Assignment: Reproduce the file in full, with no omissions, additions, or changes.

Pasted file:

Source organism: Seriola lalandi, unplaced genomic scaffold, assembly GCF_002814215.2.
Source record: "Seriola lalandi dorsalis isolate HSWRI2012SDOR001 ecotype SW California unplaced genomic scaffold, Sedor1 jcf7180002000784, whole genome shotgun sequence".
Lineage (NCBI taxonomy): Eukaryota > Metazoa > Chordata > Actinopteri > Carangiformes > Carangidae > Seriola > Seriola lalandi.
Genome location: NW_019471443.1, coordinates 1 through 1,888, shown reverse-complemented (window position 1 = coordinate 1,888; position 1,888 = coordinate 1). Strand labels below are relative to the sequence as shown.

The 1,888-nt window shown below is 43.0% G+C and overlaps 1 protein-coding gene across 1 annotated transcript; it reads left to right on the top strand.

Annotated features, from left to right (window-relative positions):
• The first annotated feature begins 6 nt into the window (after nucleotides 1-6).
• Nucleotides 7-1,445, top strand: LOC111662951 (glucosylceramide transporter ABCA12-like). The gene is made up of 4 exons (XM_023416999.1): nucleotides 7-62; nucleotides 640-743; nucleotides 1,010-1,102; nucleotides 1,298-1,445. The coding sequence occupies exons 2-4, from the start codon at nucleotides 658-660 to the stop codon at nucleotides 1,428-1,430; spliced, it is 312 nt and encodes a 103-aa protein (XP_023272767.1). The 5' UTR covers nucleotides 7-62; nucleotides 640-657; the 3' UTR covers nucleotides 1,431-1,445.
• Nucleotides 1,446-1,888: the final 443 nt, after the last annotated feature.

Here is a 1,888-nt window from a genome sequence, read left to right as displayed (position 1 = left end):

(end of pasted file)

Source organism: Seriola lalandi, unplaced genomic scaffold, assembly GCF_002814215.2.
Source record: "Seriola lalandi dorsalis isolate HSWRI2012SDOR001 ecotype SW California unplaced genomic scaffold, Sedor1 jcf7180002000784, whole genome shotgun sequence".
Lineage (NCBI taxonomy): Eukaryota > Metazoa > Chordata > Actinopteri > Carangiformes > Carangidae > Seriola > Seriola lalandi.
Genome location: NW_019471443.1, coordinates 1 through 1,888, shown reverse-complemented (window position 1 = coordinate 1,888; position 1,888 = coordinate 1). Strand labels below are relative to the sequence as shown.

The 1,888-nt window shown below is 43.0% G+C and overlaps 1 protein-coding gene across 1 annotated transcript; it reads left to right on the top strand.

Annotated features, from left to right (window-relative positions):
• The first annotated feature begins 6 nt into the window (after nucleotides 1-6).
• Nucleotides 7-1,445, top strand: LOC111662951 (glucosylceramide transporter ABCA12-like). The gene is made up of 4 exons (XM_023416999.1): nucleotides 7-62; nucleotides 640-743; nucleotides 1,010-1,102; nucleotides 1,298-1,445. The coding sequence occupies exons 2-4, from the start codon at nucleotides 658-660 to the stop codon at nucleotides 1,428-1,430; spliced, it is 312 nt and encodes a 103-aa protein (XP_023272767.1). The 5' UTR covers nucleotides 7-62; nucleotides 640-657; the 3' UTR covers nucleotides 1,431-1,445.
• Nucleotides 1,446-1,888: the final 443 nt, after the last annotated feature.

Here is a 1,888-nt window from a genome sequence, read left to right as displayed (position 1 = left end):